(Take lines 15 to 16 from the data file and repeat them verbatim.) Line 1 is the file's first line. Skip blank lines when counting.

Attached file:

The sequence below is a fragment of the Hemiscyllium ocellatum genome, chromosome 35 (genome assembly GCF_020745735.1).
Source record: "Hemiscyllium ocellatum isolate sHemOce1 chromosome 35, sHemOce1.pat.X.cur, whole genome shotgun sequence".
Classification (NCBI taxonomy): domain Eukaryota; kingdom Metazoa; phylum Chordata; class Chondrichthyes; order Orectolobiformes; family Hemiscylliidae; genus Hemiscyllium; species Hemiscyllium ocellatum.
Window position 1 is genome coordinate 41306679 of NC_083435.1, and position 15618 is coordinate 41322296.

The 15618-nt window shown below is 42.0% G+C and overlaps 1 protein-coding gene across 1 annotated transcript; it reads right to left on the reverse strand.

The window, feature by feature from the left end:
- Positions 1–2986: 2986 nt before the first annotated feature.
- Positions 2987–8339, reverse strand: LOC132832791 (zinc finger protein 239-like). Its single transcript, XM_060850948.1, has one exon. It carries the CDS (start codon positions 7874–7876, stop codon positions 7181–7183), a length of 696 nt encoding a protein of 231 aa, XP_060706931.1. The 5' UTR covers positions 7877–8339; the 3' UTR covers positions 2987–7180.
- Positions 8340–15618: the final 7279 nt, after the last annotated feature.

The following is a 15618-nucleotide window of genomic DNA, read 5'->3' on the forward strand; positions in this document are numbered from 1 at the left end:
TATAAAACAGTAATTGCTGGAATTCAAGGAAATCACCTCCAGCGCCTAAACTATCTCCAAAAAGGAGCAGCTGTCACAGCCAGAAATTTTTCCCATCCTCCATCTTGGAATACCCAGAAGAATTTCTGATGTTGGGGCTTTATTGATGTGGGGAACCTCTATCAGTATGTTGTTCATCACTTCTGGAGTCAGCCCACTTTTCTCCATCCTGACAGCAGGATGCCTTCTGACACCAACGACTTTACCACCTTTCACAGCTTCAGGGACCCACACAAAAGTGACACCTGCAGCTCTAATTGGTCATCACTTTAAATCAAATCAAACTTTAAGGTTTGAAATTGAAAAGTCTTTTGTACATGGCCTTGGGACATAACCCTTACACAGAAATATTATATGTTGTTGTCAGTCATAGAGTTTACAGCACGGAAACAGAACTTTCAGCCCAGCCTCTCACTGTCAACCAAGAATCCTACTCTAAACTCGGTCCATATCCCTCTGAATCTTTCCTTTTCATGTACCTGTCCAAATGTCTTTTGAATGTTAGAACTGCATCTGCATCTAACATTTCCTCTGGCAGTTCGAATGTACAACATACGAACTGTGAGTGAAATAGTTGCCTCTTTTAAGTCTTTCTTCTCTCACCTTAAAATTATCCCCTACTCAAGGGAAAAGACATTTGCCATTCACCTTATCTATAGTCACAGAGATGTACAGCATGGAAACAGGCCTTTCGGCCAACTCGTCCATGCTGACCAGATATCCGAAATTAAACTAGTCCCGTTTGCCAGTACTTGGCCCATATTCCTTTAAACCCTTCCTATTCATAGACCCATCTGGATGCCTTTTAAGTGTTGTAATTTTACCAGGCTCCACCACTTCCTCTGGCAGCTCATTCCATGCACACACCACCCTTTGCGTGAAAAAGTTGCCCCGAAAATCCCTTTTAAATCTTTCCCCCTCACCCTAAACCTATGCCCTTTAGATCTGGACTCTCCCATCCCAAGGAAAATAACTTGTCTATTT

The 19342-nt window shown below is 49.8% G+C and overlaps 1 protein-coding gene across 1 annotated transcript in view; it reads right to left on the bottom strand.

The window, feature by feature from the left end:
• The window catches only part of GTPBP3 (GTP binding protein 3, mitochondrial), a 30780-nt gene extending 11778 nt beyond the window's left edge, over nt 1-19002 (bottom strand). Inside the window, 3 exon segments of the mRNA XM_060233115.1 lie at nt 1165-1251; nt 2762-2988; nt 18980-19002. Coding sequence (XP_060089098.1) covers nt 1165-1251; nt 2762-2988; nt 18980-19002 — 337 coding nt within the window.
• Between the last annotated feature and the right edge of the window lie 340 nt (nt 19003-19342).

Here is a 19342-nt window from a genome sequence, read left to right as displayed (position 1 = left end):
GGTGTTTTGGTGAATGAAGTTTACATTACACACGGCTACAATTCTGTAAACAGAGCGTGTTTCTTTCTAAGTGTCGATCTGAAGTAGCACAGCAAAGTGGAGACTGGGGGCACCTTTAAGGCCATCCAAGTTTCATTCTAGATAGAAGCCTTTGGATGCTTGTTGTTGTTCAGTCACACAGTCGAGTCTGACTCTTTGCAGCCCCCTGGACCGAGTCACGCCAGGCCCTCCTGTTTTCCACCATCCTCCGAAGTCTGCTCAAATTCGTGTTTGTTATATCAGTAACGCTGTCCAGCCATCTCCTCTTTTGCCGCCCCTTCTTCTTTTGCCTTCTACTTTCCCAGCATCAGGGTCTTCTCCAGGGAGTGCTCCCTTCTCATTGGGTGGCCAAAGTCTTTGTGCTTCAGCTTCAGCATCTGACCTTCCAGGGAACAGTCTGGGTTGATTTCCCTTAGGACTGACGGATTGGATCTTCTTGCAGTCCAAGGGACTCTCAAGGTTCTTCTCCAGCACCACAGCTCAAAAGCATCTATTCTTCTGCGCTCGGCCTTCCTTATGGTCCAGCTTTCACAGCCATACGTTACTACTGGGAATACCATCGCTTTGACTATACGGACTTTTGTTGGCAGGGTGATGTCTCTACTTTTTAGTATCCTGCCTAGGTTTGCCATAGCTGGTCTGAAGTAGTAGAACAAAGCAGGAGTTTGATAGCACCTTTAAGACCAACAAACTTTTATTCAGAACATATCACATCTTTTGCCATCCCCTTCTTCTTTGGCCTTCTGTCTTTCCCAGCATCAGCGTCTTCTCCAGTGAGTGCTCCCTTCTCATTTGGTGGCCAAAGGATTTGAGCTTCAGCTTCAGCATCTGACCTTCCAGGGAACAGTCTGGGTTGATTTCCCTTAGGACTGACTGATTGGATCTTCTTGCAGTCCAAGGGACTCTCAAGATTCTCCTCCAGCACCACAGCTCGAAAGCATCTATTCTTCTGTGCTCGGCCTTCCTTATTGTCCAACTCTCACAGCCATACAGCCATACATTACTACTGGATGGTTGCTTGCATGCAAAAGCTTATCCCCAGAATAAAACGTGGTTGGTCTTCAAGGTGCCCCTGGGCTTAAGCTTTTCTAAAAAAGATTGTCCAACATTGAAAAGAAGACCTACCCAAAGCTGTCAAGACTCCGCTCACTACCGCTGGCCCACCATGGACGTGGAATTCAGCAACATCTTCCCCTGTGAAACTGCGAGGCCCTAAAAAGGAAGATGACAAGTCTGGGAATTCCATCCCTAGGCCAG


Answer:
• Between the last annotated feature and the right edge of the window lie 340 nt (nt 19003-19342).

Here is a 19342-nt window from a genome sequence, read left to right as displayed (position 1 = left end):